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Miami Personal Injury Law Blog

Court: Florida malpractice law doesn't violate patient privacy

The Florida Medical Association and Republican state legislators have racked up a victory in a legal dispute involving Florida's medical malpractice law. The 11th U.S. Circuit Court of Appeals ruled this month that the law does not violate patients' privacy rights.

The federal appeals court decision overturns an earlier ruling by a federal judge in a case brought against a Florida physician. That judge determined that provisions in the law could allow medical professionals to violate the Health Insurance Portability and Accountability Act. That federal law, commonly known as HIPAA, limits the circumstances under which a patient's medical information can be disclosed.

Florida coach dies a week after head-on car crash

A Florida college basketball coach died a week after suffering injuries in a head-on collision on State Road 85 near Northwest Florida Regional Airport. The Florida Highway Patrol says that the 51-year-old husband and father of three was driving with his wife when they were struck by another vehicle that crossed over three lanes and the median into oncoming traffic.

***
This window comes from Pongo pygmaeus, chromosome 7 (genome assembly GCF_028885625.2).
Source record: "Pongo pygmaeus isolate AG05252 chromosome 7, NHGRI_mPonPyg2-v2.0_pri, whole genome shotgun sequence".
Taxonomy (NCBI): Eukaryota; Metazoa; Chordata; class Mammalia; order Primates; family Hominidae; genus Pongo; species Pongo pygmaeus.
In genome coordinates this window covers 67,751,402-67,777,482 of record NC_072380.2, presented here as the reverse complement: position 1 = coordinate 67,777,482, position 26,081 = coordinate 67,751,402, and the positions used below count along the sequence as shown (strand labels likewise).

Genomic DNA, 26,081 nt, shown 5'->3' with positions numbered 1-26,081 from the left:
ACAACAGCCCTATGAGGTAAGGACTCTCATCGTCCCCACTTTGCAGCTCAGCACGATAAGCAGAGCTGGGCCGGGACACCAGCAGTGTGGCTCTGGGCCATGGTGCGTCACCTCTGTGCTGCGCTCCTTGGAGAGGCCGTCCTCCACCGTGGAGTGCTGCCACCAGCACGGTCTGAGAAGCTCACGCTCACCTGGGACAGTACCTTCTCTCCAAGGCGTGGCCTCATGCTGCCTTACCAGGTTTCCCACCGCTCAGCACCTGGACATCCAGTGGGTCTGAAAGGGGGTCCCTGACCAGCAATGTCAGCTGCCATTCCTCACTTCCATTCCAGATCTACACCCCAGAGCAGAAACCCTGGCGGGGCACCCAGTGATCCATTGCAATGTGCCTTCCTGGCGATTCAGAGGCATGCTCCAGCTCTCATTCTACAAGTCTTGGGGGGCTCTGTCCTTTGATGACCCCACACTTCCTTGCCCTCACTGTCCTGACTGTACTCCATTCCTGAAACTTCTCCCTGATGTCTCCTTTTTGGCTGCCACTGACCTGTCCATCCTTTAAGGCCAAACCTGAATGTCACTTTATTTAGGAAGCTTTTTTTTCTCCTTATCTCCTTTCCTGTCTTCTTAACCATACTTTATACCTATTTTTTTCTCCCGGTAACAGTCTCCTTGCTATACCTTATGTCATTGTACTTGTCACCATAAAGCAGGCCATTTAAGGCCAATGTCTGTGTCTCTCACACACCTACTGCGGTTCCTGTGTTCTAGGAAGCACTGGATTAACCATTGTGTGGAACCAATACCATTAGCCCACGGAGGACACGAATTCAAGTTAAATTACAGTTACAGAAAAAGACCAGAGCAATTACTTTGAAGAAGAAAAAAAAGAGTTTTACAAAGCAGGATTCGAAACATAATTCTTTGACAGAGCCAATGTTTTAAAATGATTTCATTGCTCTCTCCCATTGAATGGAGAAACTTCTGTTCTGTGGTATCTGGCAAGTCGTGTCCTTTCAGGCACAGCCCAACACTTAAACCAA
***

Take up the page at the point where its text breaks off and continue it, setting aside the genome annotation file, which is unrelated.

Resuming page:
The victim, who had to be cut out of his car before being airlifted to a Pensacola Hospital, had coached the woman's basketball team at Northwest Florida State College in Niceville since 2010. He was a beloved member of the college community according to the school's athletic director, who described him as an excellent coach as well as "a friend to all students, faculty and staff and the communities of NWF."

Do voice-activated systems reduce distracted driving, collisions?

If you buy a new car, it is more likely than ever to have voice-controlled, hands-free systems that let drivers do everything from making phone calls to texting to updating Facebook to getting directions to the nearest Starbucks. While hands-free technology has been touted as a safer alternative to the use of hand-held devices, a new study shows that drivers using voice-activated technology can become seriously, and perhaps dangerously, distracted.

The study, which was done at the University of Utah and sponsored by the AAA Foundation for Traffic Safety, found that voice-activated systems could be not only distracting but infuriating. Drivers who were misunderstood by the system sometimes became so frustrated that they "curs[ed] the systems out," according to the neuroscientist in charge of the study.

Florida parents: Awareness of button battery danger is crucial